Sandy Hausman

WVTF/RADIO IQ Charlottesville Bureau Chief

Sandy Hausman joined our news team in 2008 after honing her radio skills in Chicago.  Since then, she's won several national awards for her reporting from the Society of Professional Journalists, the Society of Environmental Journalists, the Radio, Television and Digital News Association and the Public Radio News Directors' Association. 

Sandy has reported extensively on issues of concern to Virginians, traveling as far afield as Panama, Ecuador, Indonesia and Hong Kong for stories on how expansion of  the Panama Canal will effect the Port of Virginia, what Virginians are doing to protect the Galapagos Islands, why a Virginia-based company is destroying the rainforest and how Virginia wines are selling in Asia.

She is a graduate of Cornell University and holds a Masters degree in journalism from the University of Michigan. 

Colin Keldie courtesy EMEC

With so much coastal property, this state could be harvesting the energy of waves, currents and tides to power homes and offices, factories and electric cars.  But Virginia is far from the day when that might happen. 

The Orkney Accordion and Fiddle Club meets weekly to celebrate old fashioned Scottish music and a growing number of enthusiasts on this island between the North Sea and the Atlantic.  73-year-old Innes Wylie is delighted by the newcomers.

It’s been more than 20 years since construction workers at Virginia Commonwealth University unearthed the remains of about fifty people in an old well near the Medical College of Virginia.  Historians believe they were the bones of former slaves, whose bodies were stolen from local cemeteries for dissection by medical students.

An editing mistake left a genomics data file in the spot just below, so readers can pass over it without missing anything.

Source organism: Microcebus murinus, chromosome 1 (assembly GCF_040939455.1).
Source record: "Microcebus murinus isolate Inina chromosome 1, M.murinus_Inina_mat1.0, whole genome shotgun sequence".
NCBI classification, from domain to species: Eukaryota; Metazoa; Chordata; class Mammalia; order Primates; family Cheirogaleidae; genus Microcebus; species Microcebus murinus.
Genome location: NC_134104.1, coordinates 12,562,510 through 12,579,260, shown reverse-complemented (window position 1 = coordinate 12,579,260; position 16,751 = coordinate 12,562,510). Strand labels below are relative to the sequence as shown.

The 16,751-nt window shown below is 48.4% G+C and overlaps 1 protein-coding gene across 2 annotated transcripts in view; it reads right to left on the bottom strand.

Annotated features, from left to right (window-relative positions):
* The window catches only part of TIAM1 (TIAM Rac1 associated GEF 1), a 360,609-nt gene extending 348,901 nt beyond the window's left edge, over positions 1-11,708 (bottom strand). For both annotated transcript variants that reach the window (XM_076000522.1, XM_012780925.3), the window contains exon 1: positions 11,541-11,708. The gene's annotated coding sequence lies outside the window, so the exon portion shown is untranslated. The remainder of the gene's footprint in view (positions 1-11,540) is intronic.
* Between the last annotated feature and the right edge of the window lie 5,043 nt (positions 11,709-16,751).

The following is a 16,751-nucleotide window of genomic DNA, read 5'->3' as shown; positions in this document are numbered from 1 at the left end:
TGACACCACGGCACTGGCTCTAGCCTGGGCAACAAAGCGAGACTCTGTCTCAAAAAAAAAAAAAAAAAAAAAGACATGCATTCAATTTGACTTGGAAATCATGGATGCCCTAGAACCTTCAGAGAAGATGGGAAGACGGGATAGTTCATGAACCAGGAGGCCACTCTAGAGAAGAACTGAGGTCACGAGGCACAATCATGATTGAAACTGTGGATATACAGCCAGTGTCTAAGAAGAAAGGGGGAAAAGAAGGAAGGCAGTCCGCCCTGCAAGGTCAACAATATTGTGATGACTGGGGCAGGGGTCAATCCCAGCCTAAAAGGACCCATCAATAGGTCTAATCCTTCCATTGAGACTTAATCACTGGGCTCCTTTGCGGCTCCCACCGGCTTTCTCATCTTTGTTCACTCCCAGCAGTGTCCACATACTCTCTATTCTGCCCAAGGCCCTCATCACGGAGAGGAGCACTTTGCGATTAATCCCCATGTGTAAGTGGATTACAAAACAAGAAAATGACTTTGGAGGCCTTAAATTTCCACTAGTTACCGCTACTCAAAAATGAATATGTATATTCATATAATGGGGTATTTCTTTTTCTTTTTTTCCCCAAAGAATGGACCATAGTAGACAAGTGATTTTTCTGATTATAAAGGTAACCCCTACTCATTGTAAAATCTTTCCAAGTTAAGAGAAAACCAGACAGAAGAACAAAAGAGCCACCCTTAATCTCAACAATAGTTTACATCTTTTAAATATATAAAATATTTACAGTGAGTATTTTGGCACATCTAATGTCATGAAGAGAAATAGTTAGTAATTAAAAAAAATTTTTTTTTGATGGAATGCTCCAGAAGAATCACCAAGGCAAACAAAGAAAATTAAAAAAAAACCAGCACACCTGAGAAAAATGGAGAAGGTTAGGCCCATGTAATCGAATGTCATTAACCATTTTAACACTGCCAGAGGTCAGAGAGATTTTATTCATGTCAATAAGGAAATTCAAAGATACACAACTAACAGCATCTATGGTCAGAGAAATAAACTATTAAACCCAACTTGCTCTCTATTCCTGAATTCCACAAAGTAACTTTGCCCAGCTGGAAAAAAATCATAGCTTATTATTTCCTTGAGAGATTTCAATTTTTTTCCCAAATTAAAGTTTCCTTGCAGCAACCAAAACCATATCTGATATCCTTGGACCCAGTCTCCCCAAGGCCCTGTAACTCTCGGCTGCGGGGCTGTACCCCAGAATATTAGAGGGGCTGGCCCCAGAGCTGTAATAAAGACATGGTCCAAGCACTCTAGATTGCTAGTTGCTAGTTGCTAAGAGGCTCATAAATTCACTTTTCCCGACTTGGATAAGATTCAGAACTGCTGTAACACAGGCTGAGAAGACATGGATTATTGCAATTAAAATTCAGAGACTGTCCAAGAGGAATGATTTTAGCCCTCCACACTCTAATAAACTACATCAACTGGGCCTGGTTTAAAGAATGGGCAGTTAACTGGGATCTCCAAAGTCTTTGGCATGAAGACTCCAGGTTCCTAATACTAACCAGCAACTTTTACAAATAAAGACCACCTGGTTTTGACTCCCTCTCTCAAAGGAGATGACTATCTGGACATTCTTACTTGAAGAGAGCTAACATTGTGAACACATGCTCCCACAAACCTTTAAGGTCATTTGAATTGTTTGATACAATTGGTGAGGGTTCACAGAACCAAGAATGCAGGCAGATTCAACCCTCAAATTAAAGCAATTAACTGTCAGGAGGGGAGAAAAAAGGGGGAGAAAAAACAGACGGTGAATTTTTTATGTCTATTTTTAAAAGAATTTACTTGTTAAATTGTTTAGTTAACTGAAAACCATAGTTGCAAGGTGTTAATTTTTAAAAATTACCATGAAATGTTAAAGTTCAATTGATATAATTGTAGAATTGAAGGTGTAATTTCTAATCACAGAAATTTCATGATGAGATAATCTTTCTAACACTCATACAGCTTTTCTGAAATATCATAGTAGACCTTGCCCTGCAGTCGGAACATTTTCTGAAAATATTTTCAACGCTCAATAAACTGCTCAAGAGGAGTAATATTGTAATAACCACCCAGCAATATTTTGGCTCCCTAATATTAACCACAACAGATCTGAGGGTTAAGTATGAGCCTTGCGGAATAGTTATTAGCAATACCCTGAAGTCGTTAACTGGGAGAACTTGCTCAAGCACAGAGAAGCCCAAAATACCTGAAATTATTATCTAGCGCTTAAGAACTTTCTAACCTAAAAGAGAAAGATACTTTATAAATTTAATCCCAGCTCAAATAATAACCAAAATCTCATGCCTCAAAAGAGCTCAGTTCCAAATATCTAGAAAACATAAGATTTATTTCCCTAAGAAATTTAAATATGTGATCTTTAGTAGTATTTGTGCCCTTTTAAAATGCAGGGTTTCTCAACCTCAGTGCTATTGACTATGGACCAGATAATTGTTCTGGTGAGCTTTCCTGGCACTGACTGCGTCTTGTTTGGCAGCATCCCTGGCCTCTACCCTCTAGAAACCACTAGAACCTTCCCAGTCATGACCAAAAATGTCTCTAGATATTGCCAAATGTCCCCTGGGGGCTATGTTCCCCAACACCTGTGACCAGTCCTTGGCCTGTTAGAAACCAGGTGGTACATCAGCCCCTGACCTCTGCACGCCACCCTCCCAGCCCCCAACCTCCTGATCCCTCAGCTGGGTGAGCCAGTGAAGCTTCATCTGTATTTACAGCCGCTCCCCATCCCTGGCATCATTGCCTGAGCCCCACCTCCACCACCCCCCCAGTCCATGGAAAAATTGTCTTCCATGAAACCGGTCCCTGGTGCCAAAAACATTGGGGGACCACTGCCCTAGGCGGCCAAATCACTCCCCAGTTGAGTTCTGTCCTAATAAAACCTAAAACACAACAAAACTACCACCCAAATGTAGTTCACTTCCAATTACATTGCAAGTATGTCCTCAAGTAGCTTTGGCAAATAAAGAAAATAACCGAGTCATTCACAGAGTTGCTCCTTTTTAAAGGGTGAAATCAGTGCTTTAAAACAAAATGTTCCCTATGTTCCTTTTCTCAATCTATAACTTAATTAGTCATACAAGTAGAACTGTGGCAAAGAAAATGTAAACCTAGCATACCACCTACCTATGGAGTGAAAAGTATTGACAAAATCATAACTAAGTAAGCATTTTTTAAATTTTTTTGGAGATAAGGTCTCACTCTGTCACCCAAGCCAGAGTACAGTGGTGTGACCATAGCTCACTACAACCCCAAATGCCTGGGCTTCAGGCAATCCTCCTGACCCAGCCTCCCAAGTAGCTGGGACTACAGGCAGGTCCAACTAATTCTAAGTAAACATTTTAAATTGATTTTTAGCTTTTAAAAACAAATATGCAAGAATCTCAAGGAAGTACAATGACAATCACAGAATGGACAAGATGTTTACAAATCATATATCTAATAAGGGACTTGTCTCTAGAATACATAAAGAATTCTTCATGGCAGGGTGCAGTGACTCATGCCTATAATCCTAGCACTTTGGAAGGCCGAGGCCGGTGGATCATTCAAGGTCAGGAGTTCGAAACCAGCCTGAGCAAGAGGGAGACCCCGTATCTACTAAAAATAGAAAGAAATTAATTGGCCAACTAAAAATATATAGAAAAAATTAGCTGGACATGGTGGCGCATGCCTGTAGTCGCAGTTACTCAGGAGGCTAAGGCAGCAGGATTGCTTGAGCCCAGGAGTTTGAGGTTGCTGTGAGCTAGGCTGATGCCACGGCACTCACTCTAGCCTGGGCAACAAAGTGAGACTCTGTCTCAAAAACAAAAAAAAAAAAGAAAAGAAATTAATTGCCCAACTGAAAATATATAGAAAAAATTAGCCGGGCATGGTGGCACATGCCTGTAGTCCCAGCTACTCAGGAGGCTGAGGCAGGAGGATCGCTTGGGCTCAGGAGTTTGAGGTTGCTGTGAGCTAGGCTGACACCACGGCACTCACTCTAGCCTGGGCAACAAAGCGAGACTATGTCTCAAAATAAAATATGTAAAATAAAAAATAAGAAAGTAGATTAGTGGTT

Steve Helber/AP via NPR

On a warm spring night, more than 150 people gathered in Shockoe Bottom, a name taken from the Native American word for a site in Richmond.

This part of town, bounded by I-95 and bisected by railroad lines, was central to a city that prospered from the slave trade.

"The best guesstimate is several hundred thousand people were sold out of Shockoe Bottom," says Phil Wilayto, a leader of the grassroots movement to establish a memorial park here. "Probably the majority of African-Americans today could trace some ancestry to this small piece of land."

In addition to museums, battlegrounds and presidential homes, tourists find history at dozens of plantations that are open to the public. 

Often they learn about the big, elegant homes at the heart of those properties – about the people who lived there, but how do mannerly tour guides introduce the harsh subject of slavery?

Each year, for over a decade, about 30,000 Virginia kids were bused to Richmond’s museum district for a visit to the Story of Virginia, an exhibit featuring the usual portraits and artifacts.  Last year, the Virginia Historical Society closed the show and began a $20 million renovation, creating a modern new museum and a whole new experience for those interested in Virginia’s past. 

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